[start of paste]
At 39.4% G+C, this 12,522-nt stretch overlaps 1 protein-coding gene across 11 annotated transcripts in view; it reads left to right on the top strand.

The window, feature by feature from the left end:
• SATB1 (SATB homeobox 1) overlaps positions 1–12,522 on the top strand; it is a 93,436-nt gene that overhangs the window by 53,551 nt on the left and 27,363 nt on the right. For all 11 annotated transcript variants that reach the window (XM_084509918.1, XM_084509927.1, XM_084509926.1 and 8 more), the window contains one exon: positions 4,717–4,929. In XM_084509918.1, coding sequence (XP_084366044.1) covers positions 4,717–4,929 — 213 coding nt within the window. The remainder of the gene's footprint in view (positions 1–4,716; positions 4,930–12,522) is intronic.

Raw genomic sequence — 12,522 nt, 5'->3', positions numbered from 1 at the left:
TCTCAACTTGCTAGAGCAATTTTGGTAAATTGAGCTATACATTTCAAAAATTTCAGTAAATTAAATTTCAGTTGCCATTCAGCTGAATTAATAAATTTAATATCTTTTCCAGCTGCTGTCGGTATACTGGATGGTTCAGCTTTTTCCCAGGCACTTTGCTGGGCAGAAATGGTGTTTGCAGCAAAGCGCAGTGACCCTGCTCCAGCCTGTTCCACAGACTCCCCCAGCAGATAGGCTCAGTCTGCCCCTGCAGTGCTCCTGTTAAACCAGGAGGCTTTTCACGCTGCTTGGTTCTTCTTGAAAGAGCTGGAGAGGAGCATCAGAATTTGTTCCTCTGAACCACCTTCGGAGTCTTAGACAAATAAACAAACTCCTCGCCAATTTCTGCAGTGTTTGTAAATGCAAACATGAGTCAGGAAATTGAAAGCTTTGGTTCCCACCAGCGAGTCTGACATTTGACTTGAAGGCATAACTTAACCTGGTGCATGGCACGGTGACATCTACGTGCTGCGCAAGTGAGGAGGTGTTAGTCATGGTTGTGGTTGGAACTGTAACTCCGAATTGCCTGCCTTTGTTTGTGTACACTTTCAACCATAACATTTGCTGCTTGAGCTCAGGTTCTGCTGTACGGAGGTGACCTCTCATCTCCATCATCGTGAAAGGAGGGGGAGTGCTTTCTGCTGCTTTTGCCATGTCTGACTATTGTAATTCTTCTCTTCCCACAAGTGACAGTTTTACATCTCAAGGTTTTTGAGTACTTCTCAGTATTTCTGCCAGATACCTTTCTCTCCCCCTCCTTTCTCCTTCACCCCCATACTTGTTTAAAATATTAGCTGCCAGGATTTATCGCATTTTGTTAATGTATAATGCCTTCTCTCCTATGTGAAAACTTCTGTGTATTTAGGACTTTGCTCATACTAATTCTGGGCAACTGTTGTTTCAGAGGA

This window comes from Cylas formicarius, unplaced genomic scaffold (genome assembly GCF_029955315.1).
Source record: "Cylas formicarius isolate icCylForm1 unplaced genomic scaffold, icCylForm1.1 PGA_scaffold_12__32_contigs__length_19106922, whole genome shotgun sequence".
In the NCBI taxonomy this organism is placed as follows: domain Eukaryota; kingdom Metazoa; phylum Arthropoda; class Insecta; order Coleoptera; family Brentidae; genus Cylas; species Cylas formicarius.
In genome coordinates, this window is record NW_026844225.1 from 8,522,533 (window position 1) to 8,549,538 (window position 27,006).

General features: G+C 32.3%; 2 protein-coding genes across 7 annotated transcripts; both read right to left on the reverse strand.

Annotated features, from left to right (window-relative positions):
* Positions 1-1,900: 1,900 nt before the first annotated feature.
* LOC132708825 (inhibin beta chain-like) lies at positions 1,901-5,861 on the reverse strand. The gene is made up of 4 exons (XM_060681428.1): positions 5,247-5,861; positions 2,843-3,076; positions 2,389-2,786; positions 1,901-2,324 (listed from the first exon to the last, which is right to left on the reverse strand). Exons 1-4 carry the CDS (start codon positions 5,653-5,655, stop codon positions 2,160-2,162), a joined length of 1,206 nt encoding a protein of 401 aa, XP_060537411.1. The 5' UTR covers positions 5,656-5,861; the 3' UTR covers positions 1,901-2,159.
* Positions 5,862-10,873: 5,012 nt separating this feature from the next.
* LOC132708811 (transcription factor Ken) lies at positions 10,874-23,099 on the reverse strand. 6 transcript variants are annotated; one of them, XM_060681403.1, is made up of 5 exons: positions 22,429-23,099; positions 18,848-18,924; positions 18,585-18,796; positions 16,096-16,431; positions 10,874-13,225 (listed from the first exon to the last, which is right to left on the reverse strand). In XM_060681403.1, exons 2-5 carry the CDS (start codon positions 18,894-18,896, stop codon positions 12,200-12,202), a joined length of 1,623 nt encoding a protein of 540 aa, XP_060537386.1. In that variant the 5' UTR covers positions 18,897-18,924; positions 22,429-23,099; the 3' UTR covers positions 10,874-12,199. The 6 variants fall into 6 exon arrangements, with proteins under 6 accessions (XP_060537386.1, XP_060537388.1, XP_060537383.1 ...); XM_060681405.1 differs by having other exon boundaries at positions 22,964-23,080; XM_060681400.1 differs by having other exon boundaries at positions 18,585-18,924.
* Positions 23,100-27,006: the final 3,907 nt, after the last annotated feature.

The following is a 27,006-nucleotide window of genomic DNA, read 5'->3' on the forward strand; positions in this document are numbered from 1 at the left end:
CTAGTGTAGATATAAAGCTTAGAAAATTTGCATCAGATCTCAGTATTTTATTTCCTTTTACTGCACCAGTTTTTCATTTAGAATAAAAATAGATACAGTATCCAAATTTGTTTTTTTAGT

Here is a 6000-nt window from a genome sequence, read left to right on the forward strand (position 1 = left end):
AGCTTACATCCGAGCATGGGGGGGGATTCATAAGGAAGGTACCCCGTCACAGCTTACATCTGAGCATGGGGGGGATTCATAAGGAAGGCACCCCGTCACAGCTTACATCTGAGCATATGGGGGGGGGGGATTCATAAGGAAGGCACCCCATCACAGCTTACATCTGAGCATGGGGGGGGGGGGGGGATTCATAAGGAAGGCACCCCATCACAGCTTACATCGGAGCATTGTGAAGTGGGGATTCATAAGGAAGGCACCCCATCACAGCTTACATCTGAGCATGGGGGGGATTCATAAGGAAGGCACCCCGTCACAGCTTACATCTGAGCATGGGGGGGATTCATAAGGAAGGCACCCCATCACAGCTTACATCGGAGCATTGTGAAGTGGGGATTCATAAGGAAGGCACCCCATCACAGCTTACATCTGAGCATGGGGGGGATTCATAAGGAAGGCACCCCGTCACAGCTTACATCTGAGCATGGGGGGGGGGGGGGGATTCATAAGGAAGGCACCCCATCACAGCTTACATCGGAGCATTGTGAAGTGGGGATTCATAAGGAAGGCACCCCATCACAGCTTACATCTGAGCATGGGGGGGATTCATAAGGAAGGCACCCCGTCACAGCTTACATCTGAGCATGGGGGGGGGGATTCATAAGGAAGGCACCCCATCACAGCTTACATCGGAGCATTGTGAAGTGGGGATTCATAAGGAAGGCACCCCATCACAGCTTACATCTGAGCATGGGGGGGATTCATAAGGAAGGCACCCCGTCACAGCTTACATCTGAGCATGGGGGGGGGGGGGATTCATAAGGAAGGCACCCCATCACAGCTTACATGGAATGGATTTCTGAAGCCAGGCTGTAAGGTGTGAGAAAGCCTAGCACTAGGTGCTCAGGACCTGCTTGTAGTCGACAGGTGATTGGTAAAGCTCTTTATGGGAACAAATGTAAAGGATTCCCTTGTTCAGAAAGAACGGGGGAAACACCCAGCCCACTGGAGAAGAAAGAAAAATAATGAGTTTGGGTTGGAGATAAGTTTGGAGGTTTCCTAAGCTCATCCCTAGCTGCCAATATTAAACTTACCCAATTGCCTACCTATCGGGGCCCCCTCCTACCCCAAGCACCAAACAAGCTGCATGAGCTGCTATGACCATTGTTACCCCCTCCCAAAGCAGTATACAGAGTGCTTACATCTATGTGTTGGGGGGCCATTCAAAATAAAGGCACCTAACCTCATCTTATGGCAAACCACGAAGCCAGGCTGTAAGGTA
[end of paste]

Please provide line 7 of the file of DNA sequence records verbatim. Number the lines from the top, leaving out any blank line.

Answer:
Source record: "Cylas formicarius isolate icCylForm1 unplaced genomic scaffold, icCylForm1.1 PGA_scaffold_12__32_contigs__length_19106922, whole genome shotgun sequence".